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Y-Steps Notations
Qualité quand ça marche: 3.0
Consistance des Vagues: 2.0
Niveau de Difficulté: 3.0
Planche à voile et Kite Surf: 1.0
Foule a l'Eau: 2.0

Général: 2.8

Voir toutes les 18 notations

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Surf Report Feed

Statistiques de Houle pour Y-Steps, Printemps: Toutes Houles – Tous Vents

The graph illustrates the range of swells directed at Y-Steps through a typical southern hemisphere spring. It is based on 7252 NWW3 model predictions since 2006 (values every 3 hours). The wave model does not forecast wind or surf right at the coast so we have chosen the most applicable grid node based on what we know about Y-Steps. In this particular case the best grid node is 59 km away (37 miles).

The rose diagram describes the distribution of swell directions and swell sizes, while the graph at the bottom shows the same thing but lacks direction information. Five colours represent increasing wave sizes. Very small swells of less than 0.5m (1.5 feet) high are shown in blue. These occurred only 49% of the time. Green and yellow represent increasing swell sizes and largest swells greater than >3m (>10ft) are shown in red. In both graphs, the area of any colour is proportional to how frequently that size swell occurs.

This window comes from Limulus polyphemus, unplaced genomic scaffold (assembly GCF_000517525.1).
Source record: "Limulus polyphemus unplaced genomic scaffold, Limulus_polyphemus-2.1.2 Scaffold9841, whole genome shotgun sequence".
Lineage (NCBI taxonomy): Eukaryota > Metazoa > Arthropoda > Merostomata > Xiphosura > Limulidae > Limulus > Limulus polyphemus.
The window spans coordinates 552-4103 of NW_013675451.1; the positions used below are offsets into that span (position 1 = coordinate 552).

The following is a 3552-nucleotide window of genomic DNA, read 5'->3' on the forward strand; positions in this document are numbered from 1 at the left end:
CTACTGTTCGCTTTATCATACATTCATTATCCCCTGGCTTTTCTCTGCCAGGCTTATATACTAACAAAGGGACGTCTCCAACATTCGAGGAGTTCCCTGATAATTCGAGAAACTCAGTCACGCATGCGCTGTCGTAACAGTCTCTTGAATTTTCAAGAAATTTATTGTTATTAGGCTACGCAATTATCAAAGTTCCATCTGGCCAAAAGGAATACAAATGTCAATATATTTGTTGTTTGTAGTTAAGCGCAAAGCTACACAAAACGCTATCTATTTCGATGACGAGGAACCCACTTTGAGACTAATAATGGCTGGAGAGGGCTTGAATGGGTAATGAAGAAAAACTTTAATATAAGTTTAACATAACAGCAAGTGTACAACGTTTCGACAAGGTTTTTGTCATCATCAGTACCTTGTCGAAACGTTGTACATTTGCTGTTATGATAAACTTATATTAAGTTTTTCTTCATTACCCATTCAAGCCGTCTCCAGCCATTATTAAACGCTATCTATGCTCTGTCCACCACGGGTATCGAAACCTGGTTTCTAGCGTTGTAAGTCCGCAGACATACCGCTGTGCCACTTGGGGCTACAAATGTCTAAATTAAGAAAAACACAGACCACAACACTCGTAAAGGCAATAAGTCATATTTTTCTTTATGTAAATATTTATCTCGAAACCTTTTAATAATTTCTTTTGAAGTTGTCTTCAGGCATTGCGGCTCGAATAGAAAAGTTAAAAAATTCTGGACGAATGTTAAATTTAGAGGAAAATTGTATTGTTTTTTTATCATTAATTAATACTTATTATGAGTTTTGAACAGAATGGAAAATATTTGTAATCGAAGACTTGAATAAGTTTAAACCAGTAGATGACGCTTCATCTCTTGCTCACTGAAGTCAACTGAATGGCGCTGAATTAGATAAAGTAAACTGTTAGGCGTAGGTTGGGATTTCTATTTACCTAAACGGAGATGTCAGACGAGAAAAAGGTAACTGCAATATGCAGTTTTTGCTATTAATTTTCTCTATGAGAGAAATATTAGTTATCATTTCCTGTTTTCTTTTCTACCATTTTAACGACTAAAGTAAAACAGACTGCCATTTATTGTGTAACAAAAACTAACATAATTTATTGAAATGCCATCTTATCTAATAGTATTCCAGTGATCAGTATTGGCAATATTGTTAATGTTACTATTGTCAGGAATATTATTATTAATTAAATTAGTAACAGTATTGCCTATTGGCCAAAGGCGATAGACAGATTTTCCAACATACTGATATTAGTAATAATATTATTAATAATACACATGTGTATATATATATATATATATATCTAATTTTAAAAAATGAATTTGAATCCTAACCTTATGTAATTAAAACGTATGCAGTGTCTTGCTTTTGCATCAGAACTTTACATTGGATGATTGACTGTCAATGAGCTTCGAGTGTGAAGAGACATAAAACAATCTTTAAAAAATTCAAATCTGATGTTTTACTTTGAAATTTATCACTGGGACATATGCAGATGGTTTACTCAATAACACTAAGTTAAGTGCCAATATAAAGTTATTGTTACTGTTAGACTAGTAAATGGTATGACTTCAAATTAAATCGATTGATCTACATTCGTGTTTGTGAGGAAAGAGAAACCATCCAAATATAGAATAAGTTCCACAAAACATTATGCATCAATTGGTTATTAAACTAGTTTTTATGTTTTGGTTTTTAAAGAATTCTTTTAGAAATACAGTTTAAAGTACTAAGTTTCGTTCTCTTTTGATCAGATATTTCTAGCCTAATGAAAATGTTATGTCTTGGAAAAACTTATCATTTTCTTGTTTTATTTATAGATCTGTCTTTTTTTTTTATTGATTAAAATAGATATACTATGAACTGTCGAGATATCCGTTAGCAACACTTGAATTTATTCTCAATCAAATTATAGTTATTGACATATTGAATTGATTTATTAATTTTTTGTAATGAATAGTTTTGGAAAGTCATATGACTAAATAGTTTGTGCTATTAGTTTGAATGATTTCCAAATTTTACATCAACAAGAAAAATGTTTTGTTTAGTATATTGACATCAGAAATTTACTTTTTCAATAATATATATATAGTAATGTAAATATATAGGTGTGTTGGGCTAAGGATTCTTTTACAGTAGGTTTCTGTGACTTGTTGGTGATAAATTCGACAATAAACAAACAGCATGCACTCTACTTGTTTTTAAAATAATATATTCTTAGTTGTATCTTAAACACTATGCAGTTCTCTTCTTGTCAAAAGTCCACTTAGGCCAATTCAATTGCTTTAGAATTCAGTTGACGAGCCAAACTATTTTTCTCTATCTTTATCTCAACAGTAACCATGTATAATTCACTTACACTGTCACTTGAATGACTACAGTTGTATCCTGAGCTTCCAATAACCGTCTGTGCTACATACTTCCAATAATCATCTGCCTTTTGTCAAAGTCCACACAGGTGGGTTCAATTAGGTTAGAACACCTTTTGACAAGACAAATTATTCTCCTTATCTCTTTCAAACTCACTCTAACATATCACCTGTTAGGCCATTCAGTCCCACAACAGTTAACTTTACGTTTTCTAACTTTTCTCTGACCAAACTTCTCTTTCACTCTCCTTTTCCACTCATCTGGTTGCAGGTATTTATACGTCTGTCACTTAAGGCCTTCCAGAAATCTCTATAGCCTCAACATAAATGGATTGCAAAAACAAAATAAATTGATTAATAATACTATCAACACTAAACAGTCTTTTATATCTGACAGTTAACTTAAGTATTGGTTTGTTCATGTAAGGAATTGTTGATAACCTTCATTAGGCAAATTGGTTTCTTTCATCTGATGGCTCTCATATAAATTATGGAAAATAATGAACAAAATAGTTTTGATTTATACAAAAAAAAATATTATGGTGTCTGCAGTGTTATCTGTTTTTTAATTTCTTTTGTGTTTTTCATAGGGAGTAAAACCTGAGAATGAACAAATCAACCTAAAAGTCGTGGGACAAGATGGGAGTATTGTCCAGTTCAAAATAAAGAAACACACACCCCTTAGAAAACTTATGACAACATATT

The diagram suggests that the most common swell direction, shown by the largest spokes, was SW, whereas the the most common wind blows from the S. Because the wave model grid is out to sea, sometimes a strong offshore wind blows largest waves away from Y-Steps and offshore. We group these with the no surf category of the bar chart. To simplify things we don't show these in the rose diagram. Because wind determines whether or not waves are clean enough to surf at Y-Steps, you can select a similar diagram that shows only the swells that were forecast to coincide with glassy or offshore wind conditions. Over an average southern hemisphere spring, swells large enough to cause surfable waves at Y-Steps run for about 31% of the time.

IMPORTANT: Beta version feature! Swell heights are open water values from NWW3. There is no attempt to model near-shore effects. Coastal wave heights will generally be less, especially if the break does not have unobstructed exposure to the open ocean.